Carl Linnaeus

Swedish botanist, physician, and zoologist (1707–1778)
(Redirected from Linné)

Carl Linnaeus (23 May 1707 – 10 January 1778), also known as Carolus Linnaeus, was a Swedish botanist, physician and zoologist who created the binomial nomenclature.[1] In this system, every kind of animal and plant is given a name consisting of two Latin words, for its genus and species.[2] This became used by biologists all over the world, so he is known as the "father of modern taxonomy". He was a good linguist, and famous in his time. He was made a noble by the Swedish king.

Portrait of Carl Linnaeus by Alexander Roslin, 1775



Early life


Carl was born in Sweden. He was going to be a priest like his father, but did not do well enough in school for that. Instead, Carl studied at a college for botany because he liked it. He studied in Lund and tried to improve the garden there. He later went to another college.

Travels and research


In 1735, Linnaeus moved to the Netherlands for three years. There, he earned his degree in medicine. He also published his book on plant classification. His book was called Systema Naturæ. His book explained how to classify living things by putting them into groups. Some of these groups are bigger than others.

Later he moved to Stockholm and practiced as a doctor. In 1739, Linnaeus married Sara Morea in Stockholm. Throughout the 1740s he conducted many field trips to places in Sweden to name plants and animals. When not on travels, Linnaeus worked on his classification, so it would work for plants, animals, and minerals.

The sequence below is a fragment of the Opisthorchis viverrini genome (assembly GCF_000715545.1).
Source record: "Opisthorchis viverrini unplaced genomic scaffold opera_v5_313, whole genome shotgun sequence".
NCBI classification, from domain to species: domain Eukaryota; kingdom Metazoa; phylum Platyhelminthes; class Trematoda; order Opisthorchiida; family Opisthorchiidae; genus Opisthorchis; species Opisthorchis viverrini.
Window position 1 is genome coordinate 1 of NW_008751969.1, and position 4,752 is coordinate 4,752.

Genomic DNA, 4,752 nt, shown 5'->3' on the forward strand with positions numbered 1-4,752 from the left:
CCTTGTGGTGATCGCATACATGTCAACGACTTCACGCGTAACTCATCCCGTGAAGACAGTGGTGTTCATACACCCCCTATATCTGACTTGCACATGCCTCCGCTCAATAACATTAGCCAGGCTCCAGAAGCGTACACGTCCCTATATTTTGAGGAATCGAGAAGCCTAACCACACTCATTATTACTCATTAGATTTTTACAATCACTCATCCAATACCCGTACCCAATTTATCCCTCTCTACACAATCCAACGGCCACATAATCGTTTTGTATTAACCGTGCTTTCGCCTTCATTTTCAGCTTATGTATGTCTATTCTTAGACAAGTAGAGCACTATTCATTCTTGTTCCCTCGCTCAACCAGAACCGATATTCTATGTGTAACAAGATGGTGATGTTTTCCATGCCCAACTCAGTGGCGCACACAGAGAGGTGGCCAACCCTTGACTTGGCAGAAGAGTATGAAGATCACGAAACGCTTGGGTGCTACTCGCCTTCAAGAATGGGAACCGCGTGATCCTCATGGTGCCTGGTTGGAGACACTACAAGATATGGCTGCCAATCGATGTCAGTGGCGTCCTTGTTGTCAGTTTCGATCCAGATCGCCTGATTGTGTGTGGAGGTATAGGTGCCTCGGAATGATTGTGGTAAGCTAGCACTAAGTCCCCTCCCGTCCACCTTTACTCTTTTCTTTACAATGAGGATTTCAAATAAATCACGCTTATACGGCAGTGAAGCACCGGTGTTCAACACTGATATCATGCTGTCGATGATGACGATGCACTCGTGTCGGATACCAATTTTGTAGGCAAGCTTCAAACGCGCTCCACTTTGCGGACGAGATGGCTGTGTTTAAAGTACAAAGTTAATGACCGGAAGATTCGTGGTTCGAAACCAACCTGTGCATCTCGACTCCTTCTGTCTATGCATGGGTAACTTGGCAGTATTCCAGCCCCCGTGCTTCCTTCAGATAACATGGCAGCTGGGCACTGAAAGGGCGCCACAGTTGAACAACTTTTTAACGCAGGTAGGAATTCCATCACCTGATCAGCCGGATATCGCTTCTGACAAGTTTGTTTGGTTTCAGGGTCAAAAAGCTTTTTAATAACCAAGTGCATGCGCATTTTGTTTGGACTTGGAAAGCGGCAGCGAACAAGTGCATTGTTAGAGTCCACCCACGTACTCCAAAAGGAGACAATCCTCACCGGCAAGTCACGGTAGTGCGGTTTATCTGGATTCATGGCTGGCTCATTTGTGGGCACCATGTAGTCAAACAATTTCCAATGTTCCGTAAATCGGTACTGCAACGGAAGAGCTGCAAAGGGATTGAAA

The Swedish king Adolf Fredrik made Linnaeus a noble in 1757, and Linnaeus took the last name von Linné, later often signing just Carl Linné.

Last years


After he was made a noble, he continued teaching and writing. His reputation had spread over the world, and he talked with many different people. Linnaeus was upset by weak health, and he had gout and tooth aches.[3] A stroke in 1774 weakened him, and two years later he had another, losing the use of his right side. He died on January 1778 and was buried in Uppsala cathedral.[4]


Detail from the 6th edition of Systema Naturae (1748) describing Anthropomorpha ( = Primates) with a division between Homo and Simia

Linnaeus classified man as among the primates, which was already well understood by anthropologists like Blumenbach and natural historians like Buffon. It attracted the criticism of the Swedish church. The Lutheran Archbishop of Uppsala accused him of "impiety".

Linnaeus recognised four races in the human species. These were European whites, American reds (Native Americans), Asian browns, and African blacks. Blumenbach's classification was similar, with the addition of a Mongolian (= Chinese) or yellow race. Thus recognition of man's position as a primate and the existence of races was quite widespread before the theory of evolution was formulated.


Notes and references

  1. Stafleu, F.A. (1976–1998). Taxonomic Literature. Second edition. An authoritative work on the names of botanists, their works and publication data, issued under the auspices of the IAPT.
  2. Gay, Peter; Time-Life Books (1966). "The Practical Philosophers". Age of Enlightenment. Time. pp. 22.
  3. Uppsala University, Linné Online, English language version
  4. 1911 Encyclopedia Britannica


  • Sörlin & Fagerstedt, Linné och hans lärjungar, 2004.
  • J.L.P.M.Krol, Linneaus' verblijf op de Hartekamp In: Het landgoed de Hartekamp in Heemstede. Heemstede, 1982.